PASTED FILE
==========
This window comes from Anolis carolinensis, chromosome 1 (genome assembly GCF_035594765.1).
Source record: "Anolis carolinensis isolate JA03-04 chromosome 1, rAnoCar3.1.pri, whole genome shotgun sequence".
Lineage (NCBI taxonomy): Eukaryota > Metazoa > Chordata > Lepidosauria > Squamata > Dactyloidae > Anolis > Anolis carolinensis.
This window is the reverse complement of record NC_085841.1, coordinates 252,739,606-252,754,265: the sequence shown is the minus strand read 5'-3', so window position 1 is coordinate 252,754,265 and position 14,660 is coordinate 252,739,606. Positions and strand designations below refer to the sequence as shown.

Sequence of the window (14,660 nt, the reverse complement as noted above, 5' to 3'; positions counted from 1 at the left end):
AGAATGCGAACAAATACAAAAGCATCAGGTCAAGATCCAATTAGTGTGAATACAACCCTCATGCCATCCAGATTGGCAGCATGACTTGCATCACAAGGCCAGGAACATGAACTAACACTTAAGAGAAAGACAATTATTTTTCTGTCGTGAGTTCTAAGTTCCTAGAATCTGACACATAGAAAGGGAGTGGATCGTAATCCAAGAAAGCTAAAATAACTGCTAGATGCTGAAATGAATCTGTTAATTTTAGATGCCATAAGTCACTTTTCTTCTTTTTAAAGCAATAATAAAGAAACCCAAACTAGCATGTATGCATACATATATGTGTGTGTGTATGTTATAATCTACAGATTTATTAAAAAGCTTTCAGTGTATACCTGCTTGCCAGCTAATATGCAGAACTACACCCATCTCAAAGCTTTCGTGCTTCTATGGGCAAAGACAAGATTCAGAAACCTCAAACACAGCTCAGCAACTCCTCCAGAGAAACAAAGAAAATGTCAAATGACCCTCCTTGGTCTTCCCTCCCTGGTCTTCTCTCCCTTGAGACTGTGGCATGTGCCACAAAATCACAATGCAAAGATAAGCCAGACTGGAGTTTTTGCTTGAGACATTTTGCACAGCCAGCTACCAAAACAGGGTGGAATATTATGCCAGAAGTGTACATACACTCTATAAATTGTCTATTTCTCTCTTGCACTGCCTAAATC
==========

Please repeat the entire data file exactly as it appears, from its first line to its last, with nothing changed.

This window comes from Anolis carolinensis, chromosome 1 (genome assembly GCF_035594765.1).
Source record: "Anolis carolinensis isolate JA03-04 chromosome 1, rAnoCar3.1.pri, whole genome shotgun sequence".
Lineage (NCBI taxonomy): Eukaryota > Metazoa > Chordata > Lepidosauria > Squamata > Dactyloidae > Anolis > Anolis carolinensis.
This window is the reverse complement of record NC_085841.1, coordinates 252,739,606-252,754,265: the sequence shown is the minus strand read 5'-3', so window position 1 is coordinate 252,754,265 and position 14,660 is coordinate 252,739,606. Positions and strand designations below refer to the sequence as shown.

Sequence of the window (14,660 nt, the reverse complement as noted above, 5' to 3'; positions counted from 1 at the left end):
AGAATGCGAACAAATACAAAAGCATCAGGTCAAGATCCAATTAGTGTGAATACAACCCTCATGCCATCCAGATTGGCAGCATGACTTGCATCACAAGGCCAGGAACATGAACTAACACTTAAGAGAAAGACAATTATTTTTCTGTCGTGAGTTCTAAGTTCCTAGAATCTGACACATAGAAAGGGAGTGGATCGTAATCCAAGAAAGCTAAAATAACTGCTAGATGCTGAAATGAATCTGTTAATTTTAGATGCCATAAGTCACTTTTCTTCTTTTTAAAGCAATAATAAAGAAACCCAAACTAGCATGTATGCATACATATATGTGTGTGTGTATGTTATAATCTACAGATTTATTAAAAAGCTTTCAGTGTATACCTGCTTGCCAGCTAATATGCAGAACTACACCCATCTCAAAGCTTTCGTGCTTCTATGGGCAAAGACAAGATTCAGAAACCTCAAACACAGCTCAGCAACTCCTCCAGAGAAACAAAGAAAATGTCAAATGACCCTCCTTGGTCTTCCCTCCCTGGTCTTCTCTCCCTTGAGACTGTGGCATGTGCCACAAAATCACAATGCAAAGATAAGCCAGACTGGAGTTTTTGCTTGAGACATTTTGCACAGCCAGCTACCAAAACAGGGTGGAATATTATGCCAGAAGTGTACATACACTCTATAAATTGTCTATTTCTCTCTTGCACTGCCTAAATC